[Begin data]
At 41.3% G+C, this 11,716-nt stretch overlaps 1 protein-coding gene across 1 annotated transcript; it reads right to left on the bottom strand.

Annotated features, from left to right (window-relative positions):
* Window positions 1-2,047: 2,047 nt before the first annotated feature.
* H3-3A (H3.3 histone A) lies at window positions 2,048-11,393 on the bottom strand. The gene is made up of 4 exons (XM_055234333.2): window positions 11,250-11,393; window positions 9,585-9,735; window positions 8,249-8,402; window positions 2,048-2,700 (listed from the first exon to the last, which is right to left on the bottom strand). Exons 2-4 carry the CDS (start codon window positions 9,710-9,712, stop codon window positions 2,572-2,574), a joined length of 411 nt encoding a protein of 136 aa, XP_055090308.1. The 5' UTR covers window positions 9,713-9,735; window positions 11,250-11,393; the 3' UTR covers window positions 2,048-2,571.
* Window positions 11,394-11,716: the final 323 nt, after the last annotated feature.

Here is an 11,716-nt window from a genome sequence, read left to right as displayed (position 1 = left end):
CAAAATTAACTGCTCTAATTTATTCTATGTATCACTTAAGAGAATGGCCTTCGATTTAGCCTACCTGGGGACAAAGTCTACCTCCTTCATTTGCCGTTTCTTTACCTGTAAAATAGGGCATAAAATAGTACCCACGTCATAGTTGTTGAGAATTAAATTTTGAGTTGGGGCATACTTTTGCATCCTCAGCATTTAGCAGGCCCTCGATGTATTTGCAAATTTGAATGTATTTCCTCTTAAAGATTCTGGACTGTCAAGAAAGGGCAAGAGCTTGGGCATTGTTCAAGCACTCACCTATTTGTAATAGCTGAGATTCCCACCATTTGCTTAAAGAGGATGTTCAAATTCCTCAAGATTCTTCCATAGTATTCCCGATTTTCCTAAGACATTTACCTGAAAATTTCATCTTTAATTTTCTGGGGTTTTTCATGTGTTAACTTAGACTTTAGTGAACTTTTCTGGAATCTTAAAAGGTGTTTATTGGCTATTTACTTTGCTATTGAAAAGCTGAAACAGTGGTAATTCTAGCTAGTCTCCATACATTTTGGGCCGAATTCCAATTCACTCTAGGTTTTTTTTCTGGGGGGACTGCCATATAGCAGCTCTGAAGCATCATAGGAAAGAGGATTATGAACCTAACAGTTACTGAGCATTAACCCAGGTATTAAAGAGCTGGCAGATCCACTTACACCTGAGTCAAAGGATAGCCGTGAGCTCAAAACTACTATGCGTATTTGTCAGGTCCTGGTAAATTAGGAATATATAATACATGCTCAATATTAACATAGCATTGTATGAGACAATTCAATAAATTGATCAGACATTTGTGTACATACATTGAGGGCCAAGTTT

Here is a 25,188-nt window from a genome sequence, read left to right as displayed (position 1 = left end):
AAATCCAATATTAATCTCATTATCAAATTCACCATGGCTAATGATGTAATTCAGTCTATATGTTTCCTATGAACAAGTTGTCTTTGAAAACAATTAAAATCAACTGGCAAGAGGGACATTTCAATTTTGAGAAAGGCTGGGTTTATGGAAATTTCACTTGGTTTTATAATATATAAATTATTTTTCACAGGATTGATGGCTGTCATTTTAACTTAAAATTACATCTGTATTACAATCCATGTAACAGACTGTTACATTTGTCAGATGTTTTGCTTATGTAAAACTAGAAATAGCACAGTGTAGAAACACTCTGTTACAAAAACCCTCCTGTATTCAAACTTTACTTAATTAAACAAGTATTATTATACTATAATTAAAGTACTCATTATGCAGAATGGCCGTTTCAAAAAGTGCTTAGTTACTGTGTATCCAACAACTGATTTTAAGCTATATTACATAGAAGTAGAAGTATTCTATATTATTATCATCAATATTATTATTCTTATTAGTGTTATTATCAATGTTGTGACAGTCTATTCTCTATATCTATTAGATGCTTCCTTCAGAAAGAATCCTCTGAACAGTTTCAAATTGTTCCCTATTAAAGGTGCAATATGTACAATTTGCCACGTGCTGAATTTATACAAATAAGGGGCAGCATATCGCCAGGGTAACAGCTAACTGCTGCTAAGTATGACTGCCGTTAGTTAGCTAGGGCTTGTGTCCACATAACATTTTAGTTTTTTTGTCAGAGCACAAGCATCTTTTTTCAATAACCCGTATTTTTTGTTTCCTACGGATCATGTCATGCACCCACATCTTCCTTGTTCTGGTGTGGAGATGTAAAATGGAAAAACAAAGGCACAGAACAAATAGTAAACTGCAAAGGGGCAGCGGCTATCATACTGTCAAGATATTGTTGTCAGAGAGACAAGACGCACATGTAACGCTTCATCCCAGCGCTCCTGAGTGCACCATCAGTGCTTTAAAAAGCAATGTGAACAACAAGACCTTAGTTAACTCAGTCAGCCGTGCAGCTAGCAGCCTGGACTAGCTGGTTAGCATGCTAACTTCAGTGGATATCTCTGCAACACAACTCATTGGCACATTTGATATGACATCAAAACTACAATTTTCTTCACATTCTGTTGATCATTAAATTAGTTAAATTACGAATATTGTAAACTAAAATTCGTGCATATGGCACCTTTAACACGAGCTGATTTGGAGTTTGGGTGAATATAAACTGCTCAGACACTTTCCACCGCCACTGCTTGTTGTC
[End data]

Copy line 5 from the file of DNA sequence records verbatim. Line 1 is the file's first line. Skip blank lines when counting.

* Window positions 11,394-11,716: the final 323 nt, after the last annotated feature.